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BRENDA HARRIS v. GEORGE K. WYMAN (10/07/69)
SUPREME COURT OF NEW YORK, SPECIAL TERM, NASSAU COUNTY
1969.NY.42990 <http://www.versuslaw.com>; 304 N.Y.S.2d 423; 60 Misc. 2d 1076
October 7, 1969
BRENDA HARRIS, INDIVIDUALLY AND ON BEHALF OF HER MINOR CHILDREN AND ON BEHALF OF ALL OTHER PERSONS RESIDING IN THIS COUNTY SIMILARLY SITUATED, PLAINTIFF,v.GEORGE K. WYMAN, INDIVIDUALLY AND AS COMMISSIONER OF THE NEW YORK STATE DEPARTMENT OF SOCIAL SERVICES, ET AL., DEFENDANTS
Allen Redlich and Carl Jay Nathanson for plaintiff.
Morris H. Schneider, County Attorney (Morton M. Meltzer of counsel), for Joseph S. Barbaro, defendant.
Louis J. Lefkowitz, Attorney-General (Steven M. Hochberg of counsel), for George K. Wyman, defendant.
Joseph Liff, J.
Plaintiff brings this action for herself and her minor children "and on behalf of all other persons residing in this county similarly situated" seeking a judgment declaring unconstitutional section 139-a of the Social Services Law (as amd. by L. 1969, ch. 184, § 8, eff. May 1, 1969). That statute directs that any person who applies for assistance within one year after arriving in the State is presumed to have come here for the purpose of receiving public assistance and shall be denied such assistance unless the applicant should establish by clear and convincing proof that the reason for coming into the State was not for the purpose of obtaining public assistance and care. Plaintiff seeks a preliminary injunction enjoining the defendants, the Commissioners of the Social Services Departments of New York State and of Nassau County from enforcing the statute pending a final determination of the action. The relief requested was granted in a similar instance by Mr. Justice Albert recently (Nuckel v. Wyman, 61 Misc. 2d 26) and the instant proceeding was begun since the date of that decision. In Shapiro v. Thompson (394 U.S. 618) statutes which made persons who resided in the area for less than a year ineligible for benefit were declared to be unconstitutional as a denial of equal protection of law. Thus, this case is not one of novel impression and apparently the defendants in spite of the decisions have continued to apply section 139-a.
Since this matter was submitted a constitutional court in the United States District Court in actions pending in the Southern and Northern Districts of New York, has ruled that the New York statute is unconstitutional and may not be enforced (Gaddis v. Wyman, 69 Civ. 2921; Bowens v. Wyman, 69 Civ. 258).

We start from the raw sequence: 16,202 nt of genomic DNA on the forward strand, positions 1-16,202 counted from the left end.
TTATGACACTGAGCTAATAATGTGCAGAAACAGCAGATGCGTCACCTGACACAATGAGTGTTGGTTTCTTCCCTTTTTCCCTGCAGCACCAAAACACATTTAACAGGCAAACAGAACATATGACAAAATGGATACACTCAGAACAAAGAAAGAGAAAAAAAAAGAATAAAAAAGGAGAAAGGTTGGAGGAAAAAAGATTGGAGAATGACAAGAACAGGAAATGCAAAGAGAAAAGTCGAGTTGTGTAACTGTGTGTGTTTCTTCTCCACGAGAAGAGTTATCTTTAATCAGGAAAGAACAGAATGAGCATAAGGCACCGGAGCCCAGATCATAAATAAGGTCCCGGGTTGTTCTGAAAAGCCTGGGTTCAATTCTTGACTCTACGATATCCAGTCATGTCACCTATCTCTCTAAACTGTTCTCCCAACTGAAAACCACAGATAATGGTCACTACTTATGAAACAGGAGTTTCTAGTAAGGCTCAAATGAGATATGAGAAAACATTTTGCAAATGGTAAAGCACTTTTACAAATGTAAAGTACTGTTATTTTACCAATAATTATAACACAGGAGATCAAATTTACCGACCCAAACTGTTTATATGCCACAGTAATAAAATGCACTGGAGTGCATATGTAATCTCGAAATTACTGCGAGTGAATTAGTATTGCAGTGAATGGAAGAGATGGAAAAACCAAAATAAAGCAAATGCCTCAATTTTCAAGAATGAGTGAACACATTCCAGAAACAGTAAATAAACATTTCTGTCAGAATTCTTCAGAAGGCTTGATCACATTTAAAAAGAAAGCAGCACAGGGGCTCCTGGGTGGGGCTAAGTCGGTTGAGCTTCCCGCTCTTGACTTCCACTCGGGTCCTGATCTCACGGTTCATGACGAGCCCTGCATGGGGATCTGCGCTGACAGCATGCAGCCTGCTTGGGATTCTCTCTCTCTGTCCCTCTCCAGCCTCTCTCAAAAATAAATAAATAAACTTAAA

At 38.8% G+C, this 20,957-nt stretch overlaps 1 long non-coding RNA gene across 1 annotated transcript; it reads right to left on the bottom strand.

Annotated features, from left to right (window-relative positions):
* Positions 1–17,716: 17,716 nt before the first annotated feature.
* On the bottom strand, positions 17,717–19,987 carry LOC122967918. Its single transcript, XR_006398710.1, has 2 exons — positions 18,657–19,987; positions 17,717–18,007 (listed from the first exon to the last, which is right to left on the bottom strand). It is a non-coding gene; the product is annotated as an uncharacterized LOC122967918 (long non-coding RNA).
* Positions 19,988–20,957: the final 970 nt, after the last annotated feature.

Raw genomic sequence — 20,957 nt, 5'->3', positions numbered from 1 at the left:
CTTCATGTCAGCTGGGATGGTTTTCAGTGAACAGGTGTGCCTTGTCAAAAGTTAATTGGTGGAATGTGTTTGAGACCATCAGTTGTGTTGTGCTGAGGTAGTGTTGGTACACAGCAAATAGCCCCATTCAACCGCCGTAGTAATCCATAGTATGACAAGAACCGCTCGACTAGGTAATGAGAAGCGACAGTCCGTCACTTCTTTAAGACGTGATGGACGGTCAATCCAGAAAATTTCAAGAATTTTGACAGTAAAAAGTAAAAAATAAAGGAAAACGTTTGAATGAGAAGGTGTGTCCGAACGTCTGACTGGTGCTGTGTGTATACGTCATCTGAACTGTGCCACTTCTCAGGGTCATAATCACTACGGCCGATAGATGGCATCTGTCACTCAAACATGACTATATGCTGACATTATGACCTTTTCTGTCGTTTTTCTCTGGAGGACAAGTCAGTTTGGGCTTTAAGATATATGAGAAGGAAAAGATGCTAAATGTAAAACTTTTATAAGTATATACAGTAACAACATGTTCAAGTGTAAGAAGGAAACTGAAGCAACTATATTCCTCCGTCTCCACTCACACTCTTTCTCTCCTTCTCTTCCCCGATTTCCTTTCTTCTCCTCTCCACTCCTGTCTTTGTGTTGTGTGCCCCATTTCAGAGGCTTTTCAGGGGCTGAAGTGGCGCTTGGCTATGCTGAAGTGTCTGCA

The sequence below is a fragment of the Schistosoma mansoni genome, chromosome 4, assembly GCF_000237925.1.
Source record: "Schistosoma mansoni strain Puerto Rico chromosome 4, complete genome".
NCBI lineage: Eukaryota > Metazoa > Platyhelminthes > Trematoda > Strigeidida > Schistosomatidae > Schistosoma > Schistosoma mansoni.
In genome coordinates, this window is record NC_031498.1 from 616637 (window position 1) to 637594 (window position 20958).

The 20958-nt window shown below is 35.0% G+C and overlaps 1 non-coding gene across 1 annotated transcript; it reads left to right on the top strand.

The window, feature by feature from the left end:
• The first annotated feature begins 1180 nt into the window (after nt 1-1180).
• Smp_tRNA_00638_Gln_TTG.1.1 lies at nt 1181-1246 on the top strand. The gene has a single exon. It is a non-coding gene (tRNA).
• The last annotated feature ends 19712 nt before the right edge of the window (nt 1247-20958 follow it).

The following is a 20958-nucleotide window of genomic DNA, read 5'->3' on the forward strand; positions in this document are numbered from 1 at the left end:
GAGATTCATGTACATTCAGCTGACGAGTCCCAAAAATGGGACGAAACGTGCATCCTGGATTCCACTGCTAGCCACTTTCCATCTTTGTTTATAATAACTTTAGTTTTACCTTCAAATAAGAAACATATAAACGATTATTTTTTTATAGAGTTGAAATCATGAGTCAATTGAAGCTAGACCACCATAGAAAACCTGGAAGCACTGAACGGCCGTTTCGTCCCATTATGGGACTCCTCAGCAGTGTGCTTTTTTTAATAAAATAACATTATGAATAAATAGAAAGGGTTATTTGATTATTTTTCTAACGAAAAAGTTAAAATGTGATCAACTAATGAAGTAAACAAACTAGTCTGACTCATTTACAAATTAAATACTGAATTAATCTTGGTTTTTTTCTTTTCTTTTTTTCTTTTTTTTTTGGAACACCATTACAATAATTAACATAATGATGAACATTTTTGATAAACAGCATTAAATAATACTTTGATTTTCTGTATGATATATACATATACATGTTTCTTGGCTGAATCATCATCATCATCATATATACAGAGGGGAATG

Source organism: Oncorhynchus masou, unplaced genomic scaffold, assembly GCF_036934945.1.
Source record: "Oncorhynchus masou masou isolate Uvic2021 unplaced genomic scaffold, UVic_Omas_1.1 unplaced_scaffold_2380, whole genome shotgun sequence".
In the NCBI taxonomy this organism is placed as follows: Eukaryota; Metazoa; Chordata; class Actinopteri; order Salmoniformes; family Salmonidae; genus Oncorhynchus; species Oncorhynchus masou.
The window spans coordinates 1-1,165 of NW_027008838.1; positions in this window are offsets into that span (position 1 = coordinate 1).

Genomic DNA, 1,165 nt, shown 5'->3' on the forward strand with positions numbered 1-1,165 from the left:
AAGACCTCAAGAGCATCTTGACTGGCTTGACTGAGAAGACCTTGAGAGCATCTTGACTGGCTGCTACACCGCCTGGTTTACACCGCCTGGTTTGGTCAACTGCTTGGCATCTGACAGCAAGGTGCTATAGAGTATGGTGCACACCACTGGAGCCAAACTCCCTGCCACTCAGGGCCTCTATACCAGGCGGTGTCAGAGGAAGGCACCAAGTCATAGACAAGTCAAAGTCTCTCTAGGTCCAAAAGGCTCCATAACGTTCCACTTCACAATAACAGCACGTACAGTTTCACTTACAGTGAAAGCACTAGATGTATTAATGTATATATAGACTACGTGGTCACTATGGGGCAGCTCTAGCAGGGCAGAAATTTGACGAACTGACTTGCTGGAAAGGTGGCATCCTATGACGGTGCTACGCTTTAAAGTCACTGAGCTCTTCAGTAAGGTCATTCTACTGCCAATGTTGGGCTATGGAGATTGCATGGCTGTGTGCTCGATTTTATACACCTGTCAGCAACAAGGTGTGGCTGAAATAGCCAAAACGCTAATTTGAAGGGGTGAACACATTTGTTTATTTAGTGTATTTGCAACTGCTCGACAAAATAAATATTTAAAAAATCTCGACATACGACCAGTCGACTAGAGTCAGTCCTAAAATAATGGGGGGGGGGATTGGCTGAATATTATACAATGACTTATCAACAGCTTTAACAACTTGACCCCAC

Plaintiff should have the relief which she seeks for herself.
One other question remains for our consideration and that is whether or not the order herein should apply to all persons situated similarly to the plaintiff; that is, should it be an order affecting a class. Our CPLR 1005 (subd. [a]), while not as comprehensive as rule 23 of the Federal Rules of Civil Procedure should be employed here. In Gaddis and Bowens (supra), the State Commissioner of the New York State Department of Social Services and the Commissioners of the corresponding departments in the Counties of Onondaga and Westchester, were named as defendants. Here, Commissioner Wyman of the New York State Department of Social Services and Commissioner Barbaro of the Nassau County Department of Social Services are defendants. In the actions referred to the issues were competently and fully presented. Moreover, there is the single question, that is the constitutionality of the statute. In Gaddis, the court said that the Supreme Court had "unequivocally barred a state from discouraging entry of indigents, regardless of their motive in migrating." They also said that on the facts presented plaintiff had met the requirements of rule 23 of the Federal Rules of Civil Procedure for the conduct of the action as a class suit.
In Gaynor v. Rockefeller (15 N.Y.2d 120, 129-130) the court in denying the right to plaintiffs to bring a class action said that where an "individual claim might be subject to defenses not available against others; and, in general, determination of the merits of each claim would turn on the particular facts and circumstances involved", the class action could not be maintained. However, here we are not concerned with facts and circumstances which might differ. The thrust of the complaint is against the statute. Clearly the purpose of CPLR 1005 (subd. [a]) was to avoid a multiplicity of suits.
From all of the foregoing, this court has arrived at the conclusion that the plaintiff should have the relief requested; that is, an order enjoining the defendants from enforcing section 139-a against the plaintiff and all other persons similarly situated residing in this county.